The Minneapolis Department of Economic Policy and Development has issued "new guidance" for business owners who "may be concerned" about security during the trial. The Department's Director Erik Hansen stated that they are not recommending that business owners board up windows and doors, but that is an option they can consider: The Department has encouraged businesses to "check in with their insurance companies" and "really go into their policies and what is covered."
[N.S.: We refuse to protect you, and also refuse to give you sound advice about self-protection.]
David Rubedor of the Minneapolis Neighborhood and Community Relations Department advised that his office is holding weekly meetings with the leaders of all 70 of the city's neighborhood associations.
"These leaders have been great partners with us over this last year… dealing with the civil unrest… and so we expect that relationship to continue as we go through the trial period," said Rubedor.
[What did they do to stop their members from rioting? Nothing.]
Minneapolis' Metro Transit is working with the city to keep riders up to date about transit delays or cancellations that might happen during the trial.
For a more detailed summary of the trial-related precautions, here's a 39-minute video of the police briefing the media:  [[I haven't watched this. -- AOL]]
Minneapolis officials apparently fear that, during Chauvin's trial, they will have to deal with a repeat of the violence, looting, and burning that destroyed much of the city following the release of selected parts of the video of George Floyd's arrest.
"We are working to be prepared for anything that might happen," said Minneapolis Mayor Jacob Frey. "Undoubtedly the primary flashpoint associated with this trial will be the jury deliberation and the verdict itself, and it's really impossible at this point to know what date that will be on, whether it's late April or early May."
[N.S.: Correction: We are working to respond with the same sort of craven support of racist, black violence as last time.]
The mayor is correct insofar as an acquittal of Chauvin would undoubtedly result in a city-wide explosion of violence and destruction.
But is an acquittal even possible? Didn't the arrest video clearly and unequivocally show in real time the police defendants calmly and deliberately murdering Floyd in broad daylight while wearing body cameras recording their every move and before eyewitnesses with video cameras? Didn't Mayor Frey himself pronounce them guilty the day after Floyd's arrest and demand that they be fired by the police department?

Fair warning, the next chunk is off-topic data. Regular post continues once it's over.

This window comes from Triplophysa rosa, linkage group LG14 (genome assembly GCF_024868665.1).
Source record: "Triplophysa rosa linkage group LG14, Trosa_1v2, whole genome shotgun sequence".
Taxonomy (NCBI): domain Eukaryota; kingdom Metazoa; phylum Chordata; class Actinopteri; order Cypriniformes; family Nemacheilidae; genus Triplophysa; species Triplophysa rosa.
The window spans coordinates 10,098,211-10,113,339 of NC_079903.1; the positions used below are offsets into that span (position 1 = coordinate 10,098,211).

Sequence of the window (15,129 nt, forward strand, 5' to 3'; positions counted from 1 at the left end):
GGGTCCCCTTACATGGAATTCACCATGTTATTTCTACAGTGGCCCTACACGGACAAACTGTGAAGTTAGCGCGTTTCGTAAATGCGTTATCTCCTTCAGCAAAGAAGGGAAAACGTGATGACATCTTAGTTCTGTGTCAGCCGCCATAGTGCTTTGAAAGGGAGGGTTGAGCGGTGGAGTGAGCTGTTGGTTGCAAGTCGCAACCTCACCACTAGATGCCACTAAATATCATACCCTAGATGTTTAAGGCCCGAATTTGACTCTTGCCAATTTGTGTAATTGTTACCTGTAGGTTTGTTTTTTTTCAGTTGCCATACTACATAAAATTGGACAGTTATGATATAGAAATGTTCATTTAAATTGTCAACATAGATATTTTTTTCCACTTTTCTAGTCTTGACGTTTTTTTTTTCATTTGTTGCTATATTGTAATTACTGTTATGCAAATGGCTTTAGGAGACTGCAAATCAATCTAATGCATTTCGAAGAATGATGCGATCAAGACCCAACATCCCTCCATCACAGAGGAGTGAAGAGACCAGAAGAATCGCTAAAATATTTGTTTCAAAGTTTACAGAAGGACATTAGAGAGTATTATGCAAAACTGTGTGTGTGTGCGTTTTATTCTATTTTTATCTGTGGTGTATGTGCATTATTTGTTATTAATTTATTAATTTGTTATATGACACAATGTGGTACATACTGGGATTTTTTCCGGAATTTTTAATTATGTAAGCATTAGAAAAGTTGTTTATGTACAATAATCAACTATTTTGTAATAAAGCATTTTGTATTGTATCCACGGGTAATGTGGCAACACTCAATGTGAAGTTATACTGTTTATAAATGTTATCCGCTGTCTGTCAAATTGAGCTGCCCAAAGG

And, in the immediate aftermath of Floyd's death, didn't the Minneapolis city council vote to abolish the police department even as Mayor Frey knelt weeping before Floyd's gold casket?

YouTube screenshot
So, since Chauvin is clearly guilty and his conviction is in the bag, why are the authorities preparing for World War Three?
The answer is simple. As I have attempted to explain in several previous articles in The American Spectator ("Who Killed George Floyd?," "The George Floyd Fall Guys," and "Minnesota v. Derek Chauvin et al.: The Prosecution's Dirty Little Secret"), in sharp and devastating contrast to its widely broadcast and selectively edited version, the full and complete arrest video and the findings at autopsy combine to make a compelling defense case that the police did not kill Floyd.
[N.S.: Vgl. the Rodney King railroading of the innocent LAPD cops, thanks to President George Herbert Walker Bush.]
As depicted in the unedited video, Floyd repeatedly shouted that he couldn't breathe well before he was on the ground with Chauvin's knee on the side of his neck. This occurred because, as found at autopsy, Floyd's lungs were filled with fluid brought on by a lethal dose of fentanyl, which depresses respiration and is known to cause pulmonary edema.
Further to this point, I was privileged to narrate a video analysis of Floyd's arrest (linked to here) produced by Centaur Film Works, which will walk you through the evidence that undercuts the prosecution case.
Nevertheless, since those articles and that video analysis, the prosecution's prospects have grown dimmer.
Despite vigorous opposition by the prosecution, the court has granted the defense motion that Chauvin's trial be televised. In other words, the defense wants the world to see all the evidence, and the prosecution doesn't. Why? Because once you get past the heavily edited and misleading video evidence and review all of the relevant proof, it becomes clear that the police did not cause Floyd's death.